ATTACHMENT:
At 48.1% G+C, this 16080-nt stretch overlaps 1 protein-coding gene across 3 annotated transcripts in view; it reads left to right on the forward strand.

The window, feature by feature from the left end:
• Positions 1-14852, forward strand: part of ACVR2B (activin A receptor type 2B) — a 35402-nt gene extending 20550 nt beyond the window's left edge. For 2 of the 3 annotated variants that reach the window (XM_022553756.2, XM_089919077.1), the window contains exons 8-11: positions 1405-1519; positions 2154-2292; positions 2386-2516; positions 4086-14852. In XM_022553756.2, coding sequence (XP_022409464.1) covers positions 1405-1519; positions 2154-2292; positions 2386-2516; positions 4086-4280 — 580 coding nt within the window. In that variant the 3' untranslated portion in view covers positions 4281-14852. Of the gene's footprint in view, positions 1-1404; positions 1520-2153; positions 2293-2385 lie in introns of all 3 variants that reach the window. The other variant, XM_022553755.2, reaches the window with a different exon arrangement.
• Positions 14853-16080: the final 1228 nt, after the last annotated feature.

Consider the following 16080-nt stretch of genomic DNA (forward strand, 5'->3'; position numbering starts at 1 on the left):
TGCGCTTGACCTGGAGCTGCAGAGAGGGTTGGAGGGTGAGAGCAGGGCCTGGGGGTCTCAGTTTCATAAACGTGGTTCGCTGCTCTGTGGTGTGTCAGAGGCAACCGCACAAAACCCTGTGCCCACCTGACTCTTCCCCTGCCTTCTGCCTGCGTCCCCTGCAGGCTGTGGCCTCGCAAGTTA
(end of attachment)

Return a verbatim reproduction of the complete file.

At 48.1% G+C, this 16080-nt stretch overlaps 1 protein-coding gene across 3 annotated transcripts in view; it reads left to right on the forward strand.

The window, feature by feature from the left end:
• Positions 1-14852, forward strand: part of ACVR2B (activin A receptor type 2B) — a 35402-nt gene extending 20550 nt beyond the window's left edge. For 2 of the 3 annotated variants that reach the window (XM_022553756.2, XM_089919077.1), the window contains exons 8-11: positions 1405-1519; positions 2154-2292; positions 2386-2516; positions 4086-14852. In XM_022553756.2, coding sequence (XP_022409464.1) covers positions 1405-1519; positions 2154-2292; positions 2386-2516; positions 4086-4280 — 580 coding nt within the window. In that variant the 3' untranslated portion in view covers positions 4281-14852. Of the gene's footprint in view, positions 1-1404; positions 1520-2153; positions 2293-2385 lie in introns of all 3 variants that reach the window. The other variant, XM_022553755.2, reaches the window with a different exon arrangement.
• Positions 14853-16080: the final 1228 nt, after the last annotated feature.

Consider the following 16080-nt stretch of genomic DNA (forward strand, 5'->3'; position numbering starts at 1 on the left):
TGCGCTTGACCTGGAGCTGCAGAGAGGGTTGGAGGGTGAGAGCAGGGCCTGGGGGTCTCAGTTTCATAAACGTGGTTCGCTGCTCTGTGGTGTGTCAGAGGCAACCGCACAAAACCCTGTGCCCACCTGACTCTTCCCCTGCCTTCTGCCTGCGTCCCCTGCAGGCTGTGGCCTCGCAAGTTA